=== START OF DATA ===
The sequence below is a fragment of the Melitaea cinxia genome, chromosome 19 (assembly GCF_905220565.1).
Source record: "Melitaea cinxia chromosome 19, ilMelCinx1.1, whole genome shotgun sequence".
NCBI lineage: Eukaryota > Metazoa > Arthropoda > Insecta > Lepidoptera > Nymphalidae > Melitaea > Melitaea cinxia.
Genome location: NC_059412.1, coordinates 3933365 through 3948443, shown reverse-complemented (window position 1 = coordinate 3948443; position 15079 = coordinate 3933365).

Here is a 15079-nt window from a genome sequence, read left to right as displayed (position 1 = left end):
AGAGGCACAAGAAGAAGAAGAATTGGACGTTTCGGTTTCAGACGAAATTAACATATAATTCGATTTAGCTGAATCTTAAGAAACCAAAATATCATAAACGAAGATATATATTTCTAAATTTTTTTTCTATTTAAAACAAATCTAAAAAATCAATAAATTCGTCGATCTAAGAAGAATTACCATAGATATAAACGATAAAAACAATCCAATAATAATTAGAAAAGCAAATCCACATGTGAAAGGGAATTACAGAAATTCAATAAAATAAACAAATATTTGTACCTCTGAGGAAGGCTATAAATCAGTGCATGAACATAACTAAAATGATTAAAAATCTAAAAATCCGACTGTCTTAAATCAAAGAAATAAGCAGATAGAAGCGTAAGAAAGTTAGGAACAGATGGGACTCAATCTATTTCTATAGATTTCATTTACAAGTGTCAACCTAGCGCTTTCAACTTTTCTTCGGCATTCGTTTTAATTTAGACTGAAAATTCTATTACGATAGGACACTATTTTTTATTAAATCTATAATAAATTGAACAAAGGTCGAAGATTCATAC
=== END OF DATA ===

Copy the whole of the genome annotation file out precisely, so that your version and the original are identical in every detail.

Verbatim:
The sequence below is a fragment of the Melitaea cinxia genome, chromosome 19 (assembly GCF_905220565.1).
Source record: "Melitaea cinxia chromosome 19, ilMelCinx1.1, whole genome shotgun sequence".
NCBI lineage: Eukaryota > Metazoa > Arthropoda > Insecta > Lepidoptera > Nymphalidae > Melitaea > Melitaea cinxia.
Genome location: NC_059412.1, coordinates 3933365 through 3948443, shown reverse-complemented (window position 1 = coordinate 3948443; position 15079 = coordinate 3933365).

Here is a 15079-nt window from a genome sequence, read left to right as displayed (position 1 = left end):
AGAGGCACAAGAAGAAGAAGAATTGGACGTTTCGGTTTCAGACGAAATTAACATATAATTCGATTTAGCTGAATCTTAAGAAACCAAAATATCATAAACGAAGATATATATTTCTAAATTTTTTTTCTATTTAAAACAAATCTAAAAAATCAATAAATTCGTCGATCTAAGAAGAATTACCATAGATATAAACGATAAAAACAATCCAATAATAATTAGAAAAGCAAATCCACATGTGAAAGGGAATTACAGAAATTCAATAAAATAAACAAATATTTGTACCTCTGAGGAAGGCTATAAATCAGTGCATGAACATAACTAAAATGATTAAAAATCTAAAAATCCGACTGTCTTAAATCAAAGAAATAAGCAGATAGAAGCGTAAGAAAGTTAGGAACAGATGGGACTCAATCTATTTCTATAGATTTCATTTACAAGTGTCAACCTAGCGCTTTCAACTTTTCTTCGGCATTCGTTTTAATTTAGACTGAAAATTCTATTACGATAGGACACTATTTTTTATTAAATCTATAATAAATTGAACAAAGGTCGAAGATTCATAC